They came in all their finery: glam-rockers in nose-rings and dog-chains, the Kensington set in full-fig Chanel. The last time the Royal Ballet attracted such a mixed crowd was in 2006, when ballet last met pop and fashion head-on. Once again the kingpin is choreographer Wayne McGregor, but now he has even more clout, summoning Gareth Pugh as designer, Mark Ronson as guitarist-composer, singer Alison Mosshart of The Kills, rappers Black Cobain and Wale, and – goodness, could that really be? – Boy George. Rufus Wainwright is credited with orchestration, though the ROH Orchestra mysteriously stayed at home. With so much else going on, no one seemed to notice.
Within this fug of creative egos, 18 dancers of preternatural elasticity muscled a way through. The title, Carbon Life, nods to personal responsibility, but McGregor treats his cast as an assemblage of jutting limbs. "Carbon Copy" might be nearer the mark, as black-knicker-clad clones march, slide, dislocate and generally spatchcock themselves in ways well rehearsed in earlier McGregor ballets. As always, certain dancers are pushed into prominence: big Ed Watson, tiny Sarah Lamb, recklessly hyperflexed Melissa Hamilton. Yet even they can't stop your gaze migrating to the musical comings and goings upstage. Potentially great moments in frozen silhouette are ruined by musicians standing in the way.
Pugh's design distracts further with a wall of vertical rods that morph into a grid that busily rises and falls. His costumes are a cabaret in themselves, from nude suits and man-tutus to Ku Klux Klan hoods, over-the-knee spats and niqab-like bodices that hide the women's chins. Viewed as a rock gig with high-end production values, Carbon Life is deservedly a hot ticket. As a chapter in the ongoing story of the Royal Ballet and its house choreographer, it's not encouraging.
Less worrying are the flaws that beset Sweet Violets, the other new work on the bill. This is young Liam Scarlett's first bite at narrative, and he's simply bitten off too much.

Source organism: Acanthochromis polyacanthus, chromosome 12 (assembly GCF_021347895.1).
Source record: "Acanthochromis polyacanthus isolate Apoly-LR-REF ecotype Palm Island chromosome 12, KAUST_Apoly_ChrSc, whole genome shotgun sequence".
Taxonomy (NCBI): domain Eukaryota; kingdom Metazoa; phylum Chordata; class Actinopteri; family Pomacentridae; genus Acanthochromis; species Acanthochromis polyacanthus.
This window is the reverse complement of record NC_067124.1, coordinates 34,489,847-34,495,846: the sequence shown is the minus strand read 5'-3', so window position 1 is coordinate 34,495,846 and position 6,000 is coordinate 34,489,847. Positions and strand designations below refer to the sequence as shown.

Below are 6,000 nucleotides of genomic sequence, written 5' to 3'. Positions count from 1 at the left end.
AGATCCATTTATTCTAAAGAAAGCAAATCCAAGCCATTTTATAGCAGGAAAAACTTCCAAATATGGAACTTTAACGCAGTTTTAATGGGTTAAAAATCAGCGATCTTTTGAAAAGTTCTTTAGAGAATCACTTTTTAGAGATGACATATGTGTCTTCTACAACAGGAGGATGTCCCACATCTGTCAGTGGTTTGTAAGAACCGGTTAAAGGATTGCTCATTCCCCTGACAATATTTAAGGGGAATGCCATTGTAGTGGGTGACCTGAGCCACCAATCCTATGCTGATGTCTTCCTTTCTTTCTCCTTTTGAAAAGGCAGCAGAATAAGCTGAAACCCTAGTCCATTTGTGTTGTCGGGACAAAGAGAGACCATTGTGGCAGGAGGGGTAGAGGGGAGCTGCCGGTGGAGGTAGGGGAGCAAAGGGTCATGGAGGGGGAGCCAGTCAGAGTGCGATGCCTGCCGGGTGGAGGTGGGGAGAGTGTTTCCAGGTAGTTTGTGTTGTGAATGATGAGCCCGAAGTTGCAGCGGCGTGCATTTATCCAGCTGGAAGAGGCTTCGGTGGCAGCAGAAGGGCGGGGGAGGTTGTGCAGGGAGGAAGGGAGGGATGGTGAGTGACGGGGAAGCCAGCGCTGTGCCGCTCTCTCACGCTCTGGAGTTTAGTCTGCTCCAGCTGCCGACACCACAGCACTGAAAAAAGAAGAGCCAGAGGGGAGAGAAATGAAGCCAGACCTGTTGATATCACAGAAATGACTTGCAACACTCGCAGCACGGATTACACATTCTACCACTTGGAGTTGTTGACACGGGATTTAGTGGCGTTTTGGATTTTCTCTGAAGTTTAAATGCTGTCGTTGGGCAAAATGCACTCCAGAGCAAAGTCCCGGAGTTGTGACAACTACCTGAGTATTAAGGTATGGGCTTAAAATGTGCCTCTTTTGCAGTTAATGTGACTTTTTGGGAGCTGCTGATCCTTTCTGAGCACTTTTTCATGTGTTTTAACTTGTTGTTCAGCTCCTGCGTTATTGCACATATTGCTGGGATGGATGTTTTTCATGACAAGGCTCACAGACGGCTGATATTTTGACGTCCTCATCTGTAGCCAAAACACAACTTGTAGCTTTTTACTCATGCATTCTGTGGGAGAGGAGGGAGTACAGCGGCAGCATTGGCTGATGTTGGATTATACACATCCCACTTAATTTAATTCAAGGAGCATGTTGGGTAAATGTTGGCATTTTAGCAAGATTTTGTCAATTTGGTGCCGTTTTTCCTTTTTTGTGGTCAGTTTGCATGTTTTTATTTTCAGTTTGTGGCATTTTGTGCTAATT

Braiding rumour with fact concerning Jack the Ripper and Walter Sickert, a painter with a distinctly sordid turn of mind, his plot has too many characters, too many scenes, and asks too much of an audience's comprehension. A prostitute, bundled off by heavies in an early scene, is unrecognisable half an hour later when she reappears bald and mad. Another, murdered in the first five minutes, returns as a ghost. The hollow-eyed ghoul who partners girls on the local music-hall stage turns out to be a projection of Sickert's sick imagination. Yet the old-school mimed naturalism fails to flag up these supernatural possibilities. Scarlett could have been bolder, and briefer, too. His handling of his dance ideas, on the other hand, is superbly assured, as, one must assume, is his handling of his top-rung cast who are literally prepared to scamper up the wallpaper for him (Alina Cojocaru, as Sickert's mistress) or undress (Tamara Rojo – though I really don't think ticket-holders needed the indecency warning).
John MacFarlane's dingy sets cleverly suggest the Camden Town paintings. The music, excessive and ominous by turns, is Rachmaninov's, rendered by piano trio to economical effect.
It's said that dance is an international language. Wordless it may be, but taste does not always cross national boundaries, and the narrative ballets of Boris Eifman are a case in point. A veteran of 30 years dance-making in St Petersburg, he tackles epic stories for vast stages in a style a Russian might approvingly call bolshoi – big – and we might call OTT.
Anna Karenina, opening a brief season of Eifman's work at the Coliseum, might skimp on half the plot (no Levin, no Kitty), but goes to the max on passionate angst, giving wayward Anna wings of fire in antics that would send a seasoned circus gymnast scurrying to check their personal injury cover. Maria Abashova, in the cast I saw, is a gorgeous Amazonian with a technique that should have had the house on its feet. But overstatement of the case (whether love, misery, or husband-loathing) curiously dis-empowered her. The most telling image in Eifman's ballet was the black-clad chorus embodying steam trains on a busy stretch of track.
Royal Ballet (020-7304 4000) to 23 Apr
In the 65th anniversary year of Tennes-see Williams's play, Scottish Ballet presents a fresh take on A Streetcar Named Desire, a collaboration between theatre and film director Nancy Meckler and choreographer Annabelle Lopez Ochoa, with a new, jazz-inflected score by Peter Salem. At Glasgow's Theatre Royal (Wed to Sat), then touring.
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